I have recently been on a journey of surrender.
I have the privilege of leading a women’s ministry at our church. I love the time I get to spend with other moms, encouraging them to pour God’s Word into their children and equipping them to do that well. I also try to encourage them that there are no perfect moms. Our children will make mistakes along the way and, as hard as it may be, we can’t own every one of those mistakes and toss them on our ever-growing pile of regrets.
The problem is I don’t always take my own advice. As a mom I feel I take so many of my children’s mistakes personally and I spend more time on the defensive trying to build bumper pads between my kids and the evils of the world than I do simply loving them and showing them Christ.
I didn’t grow up in the ideal home. My dad passed away when I was very young, and I’ve never had a close relationship with my mom. Even more evidence of God’s humor that He asked me to be the mother of such a large family! I feel completely inadequate to do this job and do it well.
Having a large family has its benefits (besides the mounds of Mother’s Day cards and infinite hello and goodbye hugs and kisses!). Spiritually, it has emptied me of myself in ways I never could have imagined. We have seen God’s hand of blessing in ways too numerous to ever completely write down.
But because of my background, I’m realizing more everyday that having a large family has also multiplied my fears and anxieties. I live in constant fear of never being enough, never leading my children to Christ, and worst of all (to my emotional momma heart) my children hating me and having a severed relationship in their adulthood. When I start thinking about one of my child’s mistakes, it grows in my head so fast. In a matter of minutes the smallest of errors has inflated into a full blown crisis like dumping a box of water beads into a swimming pool!
Throughout the Gospels, Jesus walked intimately with his disciples. His students. His friends. And there are many references throughout scripture that tell us, especially nearing the end of His time on earth, that He knew one of them would fail. One of them would not choose the right path. But never once is there a reference to Jesus’ panic. He didn’t try to take Judas aside and show him the error of his ways. He never even calls him out by name when He knew specifically Judas was the one. He did the same as He had done throughout the rest of His time here. He loved him. Why? Because he knew the story was God’s, and the ending, no matter what it was, would be for God’s glory.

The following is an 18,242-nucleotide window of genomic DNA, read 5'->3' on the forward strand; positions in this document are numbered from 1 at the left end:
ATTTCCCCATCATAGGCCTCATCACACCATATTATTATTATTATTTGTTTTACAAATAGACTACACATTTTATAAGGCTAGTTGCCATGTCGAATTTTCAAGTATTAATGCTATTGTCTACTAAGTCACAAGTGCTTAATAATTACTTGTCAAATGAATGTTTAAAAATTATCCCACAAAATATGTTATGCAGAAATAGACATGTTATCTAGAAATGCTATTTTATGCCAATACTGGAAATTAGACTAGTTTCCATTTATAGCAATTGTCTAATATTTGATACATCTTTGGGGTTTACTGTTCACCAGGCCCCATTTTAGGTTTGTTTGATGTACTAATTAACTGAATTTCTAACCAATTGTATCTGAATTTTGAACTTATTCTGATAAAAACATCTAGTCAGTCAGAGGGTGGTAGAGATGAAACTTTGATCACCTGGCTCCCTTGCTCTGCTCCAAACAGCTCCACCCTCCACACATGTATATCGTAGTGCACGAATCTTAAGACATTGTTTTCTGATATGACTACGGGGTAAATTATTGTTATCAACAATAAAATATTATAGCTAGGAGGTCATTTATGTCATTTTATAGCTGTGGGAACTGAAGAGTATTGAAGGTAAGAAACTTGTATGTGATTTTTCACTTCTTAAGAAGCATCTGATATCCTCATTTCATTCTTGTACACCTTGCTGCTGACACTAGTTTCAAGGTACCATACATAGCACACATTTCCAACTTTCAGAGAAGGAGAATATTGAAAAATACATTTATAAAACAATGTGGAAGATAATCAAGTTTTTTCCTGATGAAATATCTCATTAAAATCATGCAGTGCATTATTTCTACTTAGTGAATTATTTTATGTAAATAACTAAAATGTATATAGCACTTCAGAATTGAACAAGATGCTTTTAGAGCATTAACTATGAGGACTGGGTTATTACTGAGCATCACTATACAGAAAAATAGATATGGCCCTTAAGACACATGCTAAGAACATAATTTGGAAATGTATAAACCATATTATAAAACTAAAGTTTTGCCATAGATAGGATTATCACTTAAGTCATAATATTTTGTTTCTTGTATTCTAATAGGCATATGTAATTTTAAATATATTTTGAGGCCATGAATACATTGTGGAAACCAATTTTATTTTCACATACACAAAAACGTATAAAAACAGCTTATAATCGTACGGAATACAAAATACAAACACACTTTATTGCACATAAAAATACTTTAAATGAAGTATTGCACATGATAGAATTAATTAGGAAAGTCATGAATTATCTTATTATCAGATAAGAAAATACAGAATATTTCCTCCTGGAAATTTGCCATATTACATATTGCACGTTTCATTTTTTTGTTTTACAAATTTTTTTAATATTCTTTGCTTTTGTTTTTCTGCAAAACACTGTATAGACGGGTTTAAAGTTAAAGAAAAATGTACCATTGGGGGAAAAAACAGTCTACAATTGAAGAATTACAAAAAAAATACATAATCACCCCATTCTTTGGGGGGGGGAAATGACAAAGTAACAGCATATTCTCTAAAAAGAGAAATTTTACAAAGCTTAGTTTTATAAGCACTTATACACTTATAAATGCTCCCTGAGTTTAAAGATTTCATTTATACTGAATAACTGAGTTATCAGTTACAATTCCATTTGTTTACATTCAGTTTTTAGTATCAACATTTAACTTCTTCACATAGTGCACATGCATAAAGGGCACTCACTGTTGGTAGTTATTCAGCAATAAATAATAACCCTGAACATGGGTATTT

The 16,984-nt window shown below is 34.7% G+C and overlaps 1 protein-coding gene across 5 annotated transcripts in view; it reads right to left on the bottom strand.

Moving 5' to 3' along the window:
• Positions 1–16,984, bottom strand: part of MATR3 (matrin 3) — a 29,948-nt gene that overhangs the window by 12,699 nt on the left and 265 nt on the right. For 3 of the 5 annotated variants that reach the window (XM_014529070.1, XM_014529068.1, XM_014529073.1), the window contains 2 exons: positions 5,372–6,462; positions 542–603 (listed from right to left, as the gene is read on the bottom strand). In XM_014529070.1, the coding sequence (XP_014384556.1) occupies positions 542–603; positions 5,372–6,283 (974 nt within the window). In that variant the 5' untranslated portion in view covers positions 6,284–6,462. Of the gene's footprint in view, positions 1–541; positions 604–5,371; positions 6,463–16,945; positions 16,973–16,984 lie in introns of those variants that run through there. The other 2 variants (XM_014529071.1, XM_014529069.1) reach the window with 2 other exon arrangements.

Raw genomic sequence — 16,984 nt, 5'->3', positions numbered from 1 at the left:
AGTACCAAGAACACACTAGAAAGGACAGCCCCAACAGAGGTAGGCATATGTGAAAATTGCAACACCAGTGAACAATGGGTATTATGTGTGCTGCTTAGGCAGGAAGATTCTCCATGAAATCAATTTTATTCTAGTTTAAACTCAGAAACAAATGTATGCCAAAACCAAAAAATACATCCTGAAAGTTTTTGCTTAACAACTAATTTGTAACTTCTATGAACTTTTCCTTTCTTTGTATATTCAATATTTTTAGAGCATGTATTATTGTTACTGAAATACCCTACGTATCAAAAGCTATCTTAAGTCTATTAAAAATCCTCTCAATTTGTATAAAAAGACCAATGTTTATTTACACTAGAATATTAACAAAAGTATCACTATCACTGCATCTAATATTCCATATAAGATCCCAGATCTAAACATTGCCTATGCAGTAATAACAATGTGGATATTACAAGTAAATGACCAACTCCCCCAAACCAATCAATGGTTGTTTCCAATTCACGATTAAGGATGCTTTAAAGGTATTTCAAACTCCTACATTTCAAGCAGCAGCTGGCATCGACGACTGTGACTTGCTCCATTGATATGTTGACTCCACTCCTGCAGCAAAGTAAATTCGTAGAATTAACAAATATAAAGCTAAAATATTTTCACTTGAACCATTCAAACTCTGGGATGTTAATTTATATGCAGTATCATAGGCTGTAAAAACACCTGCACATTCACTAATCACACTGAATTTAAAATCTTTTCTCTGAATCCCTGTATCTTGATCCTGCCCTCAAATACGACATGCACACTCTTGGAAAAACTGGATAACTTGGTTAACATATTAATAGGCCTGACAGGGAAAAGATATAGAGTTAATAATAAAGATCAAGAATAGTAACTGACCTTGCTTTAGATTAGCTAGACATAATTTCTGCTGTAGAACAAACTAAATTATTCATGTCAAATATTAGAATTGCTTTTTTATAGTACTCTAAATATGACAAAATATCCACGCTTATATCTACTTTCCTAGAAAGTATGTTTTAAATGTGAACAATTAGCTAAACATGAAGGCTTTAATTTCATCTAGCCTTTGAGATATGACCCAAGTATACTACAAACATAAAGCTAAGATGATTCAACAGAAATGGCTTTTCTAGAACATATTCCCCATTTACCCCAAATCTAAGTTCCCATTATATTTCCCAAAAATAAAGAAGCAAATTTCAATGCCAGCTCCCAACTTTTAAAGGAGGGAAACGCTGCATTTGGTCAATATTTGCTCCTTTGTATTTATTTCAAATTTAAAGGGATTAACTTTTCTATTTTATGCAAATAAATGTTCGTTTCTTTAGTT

We moms don’t need to run around with a pitcher of water trying to put out fires. We don’t need to wrap our children in bubble wrap or tape blinders to the side of their head. Our kids are going to mess up. They’re going to say and do things that show the sinful parts of their heart (just like we do). But we can rest on the promises of God. He loves each of our children more than we do.
And you know what? The coin has a flip side.
Recently one of my children, whom I’ve prayed for earnestly for a very long time, bared their heart in front of a group of people and gave God glory for some work he’s doing in them.
Can’t even type that without a flood of tears….I’ll need a minute…
I was so proud. My heart sang.
But I didn’t pat myself on the back for finally winning a blue ribbon.
I was praising Jesus and thanking God for His goodness. You see, not only can we release ourselves from our children’s failures, we also don’t get to claim their victories.
James 1 says, “Every good and perfect gift is from above.”
I don’t have the ability to change my children’s hearts. Only God can draw them to Himself. I’m simply to walk in obedience and do my part to plant and water seeds.
God gets to claim the W.